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pubmed: Blood[Jour]



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Smad1/5 is required for erythropoietin-mediated suppression of hepcidin in mice.
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Smad1/5 is required for erythropoietin-mediated suppression of hepcidin in mice.

Blood. 2017 Apr 24;:

Authors: Wang CY, Core AB, Canali S, Zumbrennen-Bullough KB, Ozer S, Umans L, Zwijsen A, Babitt JL

Abstract
Anemia suppresses liver hepcidin expression to supply adequate iron for erythropoiesis. Erythroferrone mediates hepcidin suppression by anemia, but its mechanism of action remains uncertain. The bone morphogenetic protein (BMP)-SMAD signaling pathway has a central role in hepcidin transcriptional regulation. Here, we explored the contribution of individual receptor-activated SMADs in hepcidin regulation and their involvement in erythroferrone suppression of hepcidin. In Hep3B cells, SMAD5 or SMAD1, but not SMAD8, knockdown inhibited hepcidin (HAMP) mRNA expression. Hepatocyte-specific double-knockout Smad1(fl/fl);Smad5(fl/fl);Cre+ mice exhibited ~90% transferrin saturation and massive liver iron overload, whereas Smad1(fl/fl);Smad5(fl/wt);Cre+ mice or Smad1(fl/wt);Smad5(fl/fl);Cre+ females containing one functional Smad5 or Smad1 allele had modestly increased serum and liver iron, and single-knockout Smad5(fl/fl);Cre+ or Smad1(fl/fl);Cre+ mice had minimal to no iron loading, suggesting a gene dosage effect. Hamp mRNA was reduced in all Cre+ mouse livers at 12 days and in all Cre+ primary hepatocytes. However, only double-knockout mice continued to exhibit low liver Hamp at 8 weeks and failed to induce Hamp in response to Bmp6 in primary hepatocyte cultures. Epoetin alfa (EPO) robustly induced bone marrow erythroferrone (Fam132b) mRNA in control and Smad1(fl/fl);Smad5(fl/fl);Cre+ mice, but suppressed hepcidin only in control mice. Likewise, erythroferrone failed to decrease Hamp mRNA in Smad1(fl/fl);Smad5(fl/fl);Cre+ primary hepatocytes and SMAD1/SMAD5 knockdown Hep3B cells. EPO and erythroferrone reduced liver Smad1/5 phosphorylation in parallel with Hamp mRNA in control mice and Hep3B cells. Thus, Smad1 and Smad5 have overlapping functions to govern hepcidin transcription. Moreover, erythropoietin and erythroferrone target Smad1/5 signaling and require Smad1/5 to suppress hepcidin expression.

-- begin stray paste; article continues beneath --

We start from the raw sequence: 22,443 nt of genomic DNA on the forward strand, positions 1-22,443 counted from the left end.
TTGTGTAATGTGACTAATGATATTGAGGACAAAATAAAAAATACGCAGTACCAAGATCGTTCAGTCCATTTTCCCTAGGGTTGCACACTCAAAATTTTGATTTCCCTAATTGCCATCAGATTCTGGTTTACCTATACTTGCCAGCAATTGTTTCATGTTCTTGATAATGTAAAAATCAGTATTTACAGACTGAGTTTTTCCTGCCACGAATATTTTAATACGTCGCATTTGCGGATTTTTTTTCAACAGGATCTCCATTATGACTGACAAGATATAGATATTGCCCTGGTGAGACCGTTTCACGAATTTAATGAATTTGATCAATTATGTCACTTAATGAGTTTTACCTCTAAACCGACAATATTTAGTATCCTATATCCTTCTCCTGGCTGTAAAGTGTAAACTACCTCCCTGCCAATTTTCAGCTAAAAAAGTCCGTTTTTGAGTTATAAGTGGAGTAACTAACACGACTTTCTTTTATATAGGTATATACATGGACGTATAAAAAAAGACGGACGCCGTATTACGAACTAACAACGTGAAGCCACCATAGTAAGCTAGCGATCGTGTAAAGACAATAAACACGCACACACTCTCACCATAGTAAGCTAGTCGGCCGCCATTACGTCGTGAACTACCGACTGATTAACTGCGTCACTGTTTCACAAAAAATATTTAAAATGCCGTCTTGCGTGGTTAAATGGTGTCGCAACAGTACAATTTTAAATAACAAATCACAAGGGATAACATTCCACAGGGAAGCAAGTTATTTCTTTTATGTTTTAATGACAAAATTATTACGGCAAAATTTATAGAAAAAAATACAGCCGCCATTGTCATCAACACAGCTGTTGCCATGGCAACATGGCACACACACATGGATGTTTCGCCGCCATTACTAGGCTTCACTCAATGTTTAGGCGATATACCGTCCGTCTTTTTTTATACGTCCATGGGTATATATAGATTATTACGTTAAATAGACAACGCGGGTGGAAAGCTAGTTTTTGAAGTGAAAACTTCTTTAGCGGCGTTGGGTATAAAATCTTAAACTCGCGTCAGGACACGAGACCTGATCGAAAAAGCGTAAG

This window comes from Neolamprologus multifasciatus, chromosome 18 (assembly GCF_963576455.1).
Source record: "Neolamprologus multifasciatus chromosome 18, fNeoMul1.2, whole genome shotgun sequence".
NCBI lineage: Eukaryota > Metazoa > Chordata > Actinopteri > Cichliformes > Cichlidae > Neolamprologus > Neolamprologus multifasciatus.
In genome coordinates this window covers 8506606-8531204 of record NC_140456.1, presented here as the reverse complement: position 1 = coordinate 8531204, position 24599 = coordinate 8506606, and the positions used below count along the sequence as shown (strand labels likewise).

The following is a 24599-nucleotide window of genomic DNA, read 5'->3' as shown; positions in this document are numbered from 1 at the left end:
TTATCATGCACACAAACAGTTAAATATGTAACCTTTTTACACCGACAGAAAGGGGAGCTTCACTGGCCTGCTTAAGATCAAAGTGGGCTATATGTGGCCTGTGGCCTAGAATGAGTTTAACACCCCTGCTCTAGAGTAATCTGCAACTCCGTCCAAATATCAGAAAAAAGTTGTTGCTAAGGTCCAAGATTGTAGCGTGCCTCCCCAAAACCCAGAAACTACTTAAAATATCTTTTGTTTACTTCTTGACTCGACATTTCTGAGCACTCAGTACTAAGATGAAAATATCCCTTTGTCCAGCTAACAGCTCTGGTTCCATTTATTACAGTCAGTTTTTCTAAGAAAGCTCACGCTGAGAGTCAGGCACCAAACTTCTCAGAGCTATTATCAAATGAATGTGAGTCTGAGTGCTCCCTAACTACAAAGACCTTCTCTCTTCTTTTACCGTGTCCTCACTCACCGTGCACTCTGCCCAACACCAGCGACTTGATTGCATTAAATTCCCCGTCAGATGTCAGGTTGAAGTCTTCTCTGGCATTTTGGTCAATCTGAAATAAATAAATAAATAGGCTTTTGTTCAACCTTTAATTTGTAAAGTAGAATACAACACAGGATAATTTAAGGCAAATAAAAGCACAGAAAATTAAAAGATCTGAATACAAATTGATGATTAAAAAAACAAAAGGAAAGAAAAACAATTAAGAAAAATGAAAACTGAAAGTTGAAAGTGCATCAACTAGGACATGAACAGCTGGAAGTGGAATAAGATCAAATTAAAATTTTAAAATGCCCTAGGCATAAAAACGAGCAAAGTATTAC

PMID: 28438754 [PubMed - as supplied by publisher]




FLI1 level during megakaryopoiesis affects thrombopoiesis and platelet biology.
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FLI1 level during megakaryopoiesis affects thrombopoiesis and platelet biology.

Blood. 2017 Apr 21;:

Authors: Vo KK, Jarocha DJ, Lyde RB, Hayes V, Thom CS, Sullivan SK, French DL, Poncz M

Abstract